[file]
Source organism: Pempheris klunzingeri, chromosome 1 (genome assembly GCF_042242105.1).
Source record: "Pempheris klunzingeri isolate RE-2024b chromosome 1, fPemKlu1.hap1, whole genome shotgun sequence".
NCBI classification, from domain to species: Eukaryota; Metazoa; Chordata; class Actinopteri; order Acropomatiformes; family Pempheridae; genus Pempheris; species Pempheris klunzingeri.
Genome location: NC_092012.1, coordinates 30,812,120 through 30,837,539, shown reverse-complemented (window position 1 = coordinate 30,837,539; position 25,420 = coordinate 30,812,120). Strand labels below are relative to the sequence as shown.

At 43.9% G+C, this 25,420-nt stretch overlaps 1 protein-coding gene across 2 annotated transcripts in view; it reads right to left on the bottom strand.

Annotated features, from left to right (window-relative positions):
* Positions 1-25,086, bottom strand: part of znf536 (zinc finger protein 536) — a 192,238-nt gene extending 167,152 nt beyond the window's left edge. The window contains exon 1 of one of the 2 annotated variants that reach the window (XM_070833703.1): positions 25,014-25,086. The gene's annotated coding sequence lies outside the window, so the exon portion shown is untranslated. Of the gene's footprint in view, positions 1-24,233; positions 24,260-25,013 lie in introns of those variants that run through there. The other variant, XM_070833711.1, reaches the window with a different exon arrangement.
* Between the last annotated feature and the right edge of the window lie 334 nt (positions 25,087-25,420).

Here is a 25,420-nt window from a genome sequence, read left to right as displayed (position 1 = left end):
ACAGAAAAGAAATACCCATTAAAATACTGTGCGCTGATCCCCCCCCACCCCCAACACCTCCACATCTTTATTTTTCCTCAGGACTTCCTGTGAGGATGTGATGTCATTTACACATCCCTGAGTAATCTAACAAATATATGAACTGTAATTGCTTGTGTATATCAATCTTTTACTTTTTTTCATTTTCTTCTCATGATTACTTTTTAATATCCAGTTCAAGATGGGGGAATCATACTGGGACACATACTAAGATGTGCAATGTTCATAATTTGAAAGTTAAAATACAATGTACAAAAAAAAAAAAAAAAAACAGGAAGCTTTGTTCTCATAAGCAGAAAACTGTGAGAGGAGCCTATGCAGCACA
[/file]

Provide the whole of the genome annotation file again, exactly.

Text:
Source organism: Pempheris klunzingeri, chromosome 1 (genome assembly GCF_042242105.1).
Source record: "Pempheris klunzingeri isolate RE-2024b chromosome 1, fPemKlu1.hap1, whole genome shotgun sequence".
NCBI classification, from domain to species: Eukaryota; Metazoa; Chordata; class Actinopteri; order Acropomatiformes; family Pempheridae; genus Pempheris; species Pempheris klunzingeri.
Genome location: NC_092012.1, coordinates 30,812,120 through 30,837,539, shown reverse-complemented (window position 1 = coordinate 30,837,539; position 25,420 = coordinate 30,812,120). Strand labels below are relative to the sequence as shown.

At 43.9% G+C, this 25,420-nt stretch overlaps 1 protein-coding gene across 2 annotated transcripts in view; it reads right to left on the bottom strand.

Annotated features, from left to right (window-relative positions):
* Positions 1-25,086, bottom strand: part of znf536 (zinc finger protein 536) — a 192,238-nt gene extending 167,152 nt beyond the window's left edge. The window contains exon 1 of one of the 2 annotated variants that reach the window (XM_070833703.1): positions 25,014-25,086. The gene's annotated coding sequence lies outside the window, so the exon portion shown is untranslated. Of the gene's footprint in view, positions 1-24,233; positions 24,260-25,013 lie in introns of those variants that run through there. The other variant, XM_070833711.1, reaches the window with a different exon arrangement.
* Between the last annotated feature and the right edge of the window lie 334 nt (positions 25,087-25,420).

Here is a 25,420-nt window from a genome sequence, read left to right as displayed (position 1 = left end):
ACAGAAAAGAAATACCCATTAAAATACTGTGCGCTGATCCCCCCCCACCCCCAACACCTCCACATCTTTATTTTTCCTCAGGACTTCCTGTGAGGATGTGATGTCATTTACACATCCCTGAGTAATCTAACAAATATATGAACTGTAATTGCTTGTGTATATCAATCTTTTACTTTTTTTCATTTTCTTCTCATGATTACTTTTTAATATCCAGTTCAAGATGGGGGAATCATACTGGGACACATACTAAGATGTGCAATGTTCATAATTTGAAAGTTAAAATACAATGTACAAAAAAAAAAAAAAAAAACAGGAAGCTTTGTTCTCATAAGCAGAAAACTGTGAGAGGAGCCTATGCAGCACA